After discovering the effect through a digital camera viewfinder, researchers have recreated it in real life.
Computer graphics researchers have created a lighting system that allows you to see the wavelength patterns of plucked guitar strings, and it's quite the amazing effect.
After noticing that plucked strings seemed to form a wave pattern when shot through a digital camera, the researchers set out to recreate the effect in real life without the need of a camera. A lighting system was created that would recreate the "sweeping" pattern that digital cameras use to capture light. It's like moving a document back and forth on a copier as it scans the original.
Why does this work? Our optical senses are slow, comparatively, to the speed of light. Because we aren't seeing every microsecond of information, rapid movement looks blurry to us. It's the same principle that makes movie projectors work: The frames of the movie are being shown one after another, it's just that the pace is so rapid, it looks like movement.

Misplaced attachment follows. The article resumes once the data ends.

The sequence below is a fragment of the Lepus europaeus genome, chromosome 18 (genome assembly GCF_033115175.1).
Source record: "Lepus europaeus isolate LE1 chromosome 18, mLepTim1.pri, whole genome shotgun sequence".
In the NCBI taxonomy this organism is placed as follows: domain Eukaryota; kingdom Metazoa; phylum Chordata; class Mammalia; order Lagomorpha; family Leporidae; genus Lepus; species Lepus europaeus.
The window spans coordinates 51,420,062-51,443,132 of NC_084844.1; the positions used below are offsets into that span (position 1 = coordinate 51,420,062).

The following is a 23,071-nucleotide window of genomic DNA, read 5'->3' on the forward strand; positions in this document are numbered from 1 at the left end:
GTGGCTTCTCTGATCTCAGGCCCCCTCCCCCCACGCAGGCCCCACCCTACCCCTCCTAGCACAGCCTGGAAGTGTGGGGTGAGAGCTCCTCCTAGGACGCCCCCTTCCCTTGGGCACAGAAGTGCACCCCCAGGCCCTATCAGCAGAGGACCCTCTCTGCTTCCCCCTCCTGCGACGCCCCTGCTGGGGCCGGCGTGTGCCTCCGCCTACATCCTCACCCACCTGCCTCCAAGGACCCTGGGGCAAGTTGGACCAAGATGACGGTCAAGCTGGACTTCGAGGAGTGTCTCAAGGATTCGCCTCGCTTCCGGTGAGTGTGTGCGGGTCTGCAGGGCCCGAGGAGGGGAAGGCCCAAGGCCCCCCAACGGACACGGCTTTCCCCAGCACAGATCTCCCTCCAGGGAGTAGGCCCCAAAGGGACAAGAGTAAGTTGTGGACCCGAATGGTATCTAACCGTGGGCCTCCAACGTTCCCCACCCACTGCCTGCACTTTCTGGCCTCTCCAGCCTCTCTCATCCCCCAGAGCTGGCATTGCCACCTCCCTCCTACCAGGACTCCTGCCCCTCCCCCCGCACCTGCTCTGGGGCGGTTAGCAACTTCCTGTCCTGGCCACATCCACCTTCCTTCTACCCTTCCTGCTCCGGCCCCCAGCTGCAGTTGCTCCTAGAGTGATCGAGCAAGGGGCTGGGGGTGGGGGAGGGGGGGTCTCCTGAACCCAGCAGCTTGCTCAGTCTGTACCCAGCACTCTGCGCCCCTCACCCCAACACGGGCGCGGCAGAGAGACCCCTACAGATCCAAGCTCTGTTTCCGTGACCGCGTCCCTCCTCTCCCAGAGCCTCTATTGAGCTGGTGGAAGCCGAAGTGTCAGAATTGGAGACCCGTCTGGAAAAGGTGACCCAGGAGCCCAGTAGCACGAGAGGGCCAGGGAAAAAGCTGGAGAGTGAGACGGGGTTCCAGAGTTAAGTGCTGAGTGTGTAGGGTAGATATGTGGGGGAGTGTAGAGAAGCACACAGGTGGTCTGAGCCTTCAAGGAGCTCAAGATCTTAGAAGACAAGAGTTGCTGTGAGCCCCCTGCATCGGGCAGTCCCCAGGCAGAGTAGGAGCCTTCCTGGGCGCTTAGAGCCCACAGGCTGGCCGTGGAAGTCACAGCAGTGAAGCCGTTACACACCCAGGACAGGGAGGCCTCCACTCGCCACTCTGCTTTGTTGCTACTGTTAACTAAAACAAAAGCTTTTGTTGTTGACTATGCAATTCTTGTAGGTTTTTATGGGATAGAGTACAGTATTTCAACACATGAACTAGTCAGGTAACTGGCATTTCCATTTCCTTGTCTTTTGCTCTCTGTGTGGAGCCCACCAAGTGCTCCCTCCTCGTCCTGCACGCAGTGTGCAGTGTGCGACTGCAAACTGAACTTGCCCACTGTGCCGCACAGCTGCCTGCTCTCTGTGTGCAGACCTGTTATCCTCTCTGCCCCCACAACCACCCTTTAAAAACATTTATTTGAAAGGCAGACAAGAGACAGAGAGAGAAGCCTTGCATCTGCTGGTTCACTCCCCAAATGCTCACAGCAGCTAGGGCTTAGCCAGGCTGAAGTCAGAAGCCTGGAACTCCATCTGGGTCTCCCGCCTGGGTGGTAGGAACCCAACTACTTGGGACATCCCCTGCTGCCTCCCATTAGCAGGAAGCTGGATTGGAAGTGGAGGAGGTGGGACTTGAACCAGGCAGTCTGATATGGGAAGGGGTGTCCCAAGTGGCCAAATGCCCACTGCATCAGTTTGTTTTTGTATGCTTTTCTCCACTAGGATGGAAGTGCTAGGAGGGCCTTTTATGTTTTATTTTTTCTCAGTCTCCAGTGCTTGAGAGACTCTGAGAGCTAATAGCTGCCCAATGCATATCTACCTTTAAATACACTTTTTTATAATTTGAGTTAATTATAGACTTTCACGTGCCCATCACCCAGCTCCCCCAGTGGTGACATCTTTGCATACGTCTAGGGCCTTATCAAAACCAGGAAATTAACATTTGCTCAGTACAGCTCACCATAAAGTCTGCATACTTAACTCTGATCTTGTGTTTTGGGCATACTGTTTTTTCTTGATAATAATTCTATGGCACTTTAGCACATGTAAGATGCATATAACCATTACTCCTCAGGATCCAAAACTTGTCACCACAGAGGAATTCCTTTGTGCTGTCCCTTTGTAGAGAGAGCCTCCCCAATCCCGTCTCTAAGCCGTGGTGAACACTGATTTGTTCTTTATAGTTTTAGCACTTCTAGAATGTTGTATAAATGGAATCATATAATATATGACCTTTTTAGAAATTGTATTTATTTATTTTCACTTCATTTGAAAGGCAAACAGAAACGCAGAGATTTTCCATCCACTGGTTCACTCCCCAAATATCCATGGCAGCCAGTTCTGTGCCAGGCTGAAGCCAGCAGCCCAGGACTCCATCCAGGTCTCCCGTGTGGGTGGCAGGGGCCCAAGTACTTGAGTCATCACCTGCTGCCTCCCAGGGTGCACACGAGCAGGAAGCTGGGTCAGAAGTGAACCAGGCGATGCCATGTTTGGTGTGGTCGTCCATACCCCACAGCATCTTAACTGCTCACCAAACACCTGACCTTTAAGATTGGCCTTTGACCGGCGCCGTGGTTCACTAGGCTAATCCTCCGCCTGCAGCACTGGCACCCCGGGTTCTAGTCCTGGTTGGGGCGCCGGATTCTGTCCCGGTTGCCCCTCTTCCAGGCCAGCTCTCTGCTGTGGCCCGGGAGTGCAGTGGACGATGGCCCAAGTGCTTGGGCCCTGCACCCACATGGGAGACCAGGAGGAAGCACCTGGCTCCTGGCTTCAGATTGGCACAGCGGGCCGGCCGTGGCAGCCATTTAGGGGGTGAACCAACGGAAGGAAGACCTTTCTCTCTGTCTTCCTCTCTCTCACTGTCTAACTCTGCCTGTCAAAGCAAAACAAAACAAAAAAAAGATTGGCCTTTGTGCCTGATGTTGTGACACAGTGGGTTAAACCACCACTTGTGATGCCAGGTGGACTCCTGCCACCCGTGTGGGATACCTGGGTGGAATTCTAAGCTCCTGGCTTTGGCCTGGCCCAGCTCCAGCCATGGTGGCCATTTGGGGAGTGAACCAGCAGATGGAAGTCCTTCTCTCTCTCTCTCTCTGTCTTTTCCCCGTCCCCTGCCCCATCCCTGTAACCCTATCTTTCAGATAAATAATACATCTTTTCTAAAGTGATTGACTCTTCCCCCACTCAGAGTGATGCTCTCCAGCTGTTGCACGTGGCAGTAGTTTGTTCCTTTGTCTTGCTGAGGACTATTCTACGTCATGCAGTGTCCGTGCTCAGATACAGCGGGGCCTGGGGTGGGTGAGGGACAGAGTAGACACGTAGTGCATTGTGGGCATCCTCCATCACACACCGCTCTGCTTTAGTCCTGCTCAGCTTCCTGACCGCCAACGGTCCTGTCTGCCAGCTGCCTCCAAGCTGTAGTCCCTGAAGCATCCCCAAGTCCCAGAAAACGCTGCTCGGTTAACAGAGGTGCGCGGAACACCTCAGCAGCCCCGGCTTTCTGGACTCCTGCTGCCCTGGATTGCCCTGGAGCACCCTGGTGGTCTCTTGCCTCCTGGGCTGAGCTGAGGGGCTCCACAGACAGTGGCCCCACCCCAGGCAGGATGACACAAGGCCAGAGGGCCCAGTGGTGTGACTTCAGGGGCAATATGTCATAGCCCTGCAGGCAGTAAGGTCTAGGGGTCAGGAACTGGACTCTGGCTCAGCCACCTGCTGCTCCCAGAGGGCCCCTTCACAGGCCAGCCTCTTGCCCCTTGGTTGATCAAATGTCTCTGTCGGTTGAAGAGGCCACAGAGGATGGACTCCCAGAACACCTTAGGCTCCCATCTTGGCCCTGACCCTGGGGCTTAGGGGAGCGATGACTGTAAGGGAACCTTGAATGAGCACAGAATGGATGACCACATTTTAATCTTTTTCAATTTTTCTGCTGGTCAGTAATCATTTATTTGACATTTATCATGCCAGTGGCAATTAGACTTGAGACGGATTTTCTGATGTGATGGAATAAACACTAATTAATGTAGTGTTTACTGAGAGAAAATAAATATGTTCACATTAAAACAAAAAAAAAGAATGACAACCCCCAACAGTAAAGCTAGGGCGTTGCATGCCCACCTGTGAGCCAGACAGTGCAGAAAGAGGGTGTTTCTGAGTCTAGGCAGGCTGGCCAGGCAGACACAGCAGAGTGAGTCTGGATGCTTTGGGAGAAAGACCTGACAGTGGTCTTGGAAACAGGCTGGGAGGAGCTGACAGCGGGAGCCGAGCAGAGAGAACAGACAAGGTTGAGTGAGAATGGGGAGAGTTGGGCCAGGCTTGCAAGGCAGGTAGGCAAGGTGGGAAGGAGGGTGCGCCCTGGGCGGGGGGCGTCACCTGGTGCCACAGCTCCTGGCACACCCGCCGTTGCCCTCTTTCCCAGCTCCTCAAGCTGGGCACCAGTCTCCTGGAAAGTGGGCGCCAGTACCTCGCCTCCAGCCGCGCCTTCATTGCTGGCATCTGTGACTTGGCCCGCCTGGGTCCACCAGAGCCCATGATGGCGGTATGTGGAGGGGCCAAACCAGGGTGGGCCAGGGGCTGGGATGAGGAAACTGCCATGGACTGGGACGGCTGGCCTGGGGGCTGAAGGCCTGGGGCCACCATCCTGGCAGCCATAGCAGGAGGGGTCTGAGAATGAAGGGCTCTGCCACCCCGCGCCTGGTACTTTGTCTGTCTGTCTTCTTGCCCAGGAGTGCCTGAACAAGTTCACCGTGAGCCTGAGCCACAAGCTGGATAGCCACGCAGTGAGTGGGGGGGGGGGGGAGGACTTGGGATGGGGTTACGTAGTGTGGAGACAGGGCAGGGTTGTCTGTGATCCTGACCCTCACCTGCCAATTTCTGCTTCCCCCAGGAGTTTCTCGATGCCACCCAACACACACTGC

A series of sweeping lights zoom past the strings so quickly, we only perceive the small bits of information that are lit. The sweeping light has to be tuned with the right frequency, however, to actually produce the effect every time a new note is played. The guitars are fed through a computer MIDI controller that adapts the sweeping light to the pitch played on the instrument.
Watch the video for more uses and examples of this amazing lighting device. It would make for an awesome music video.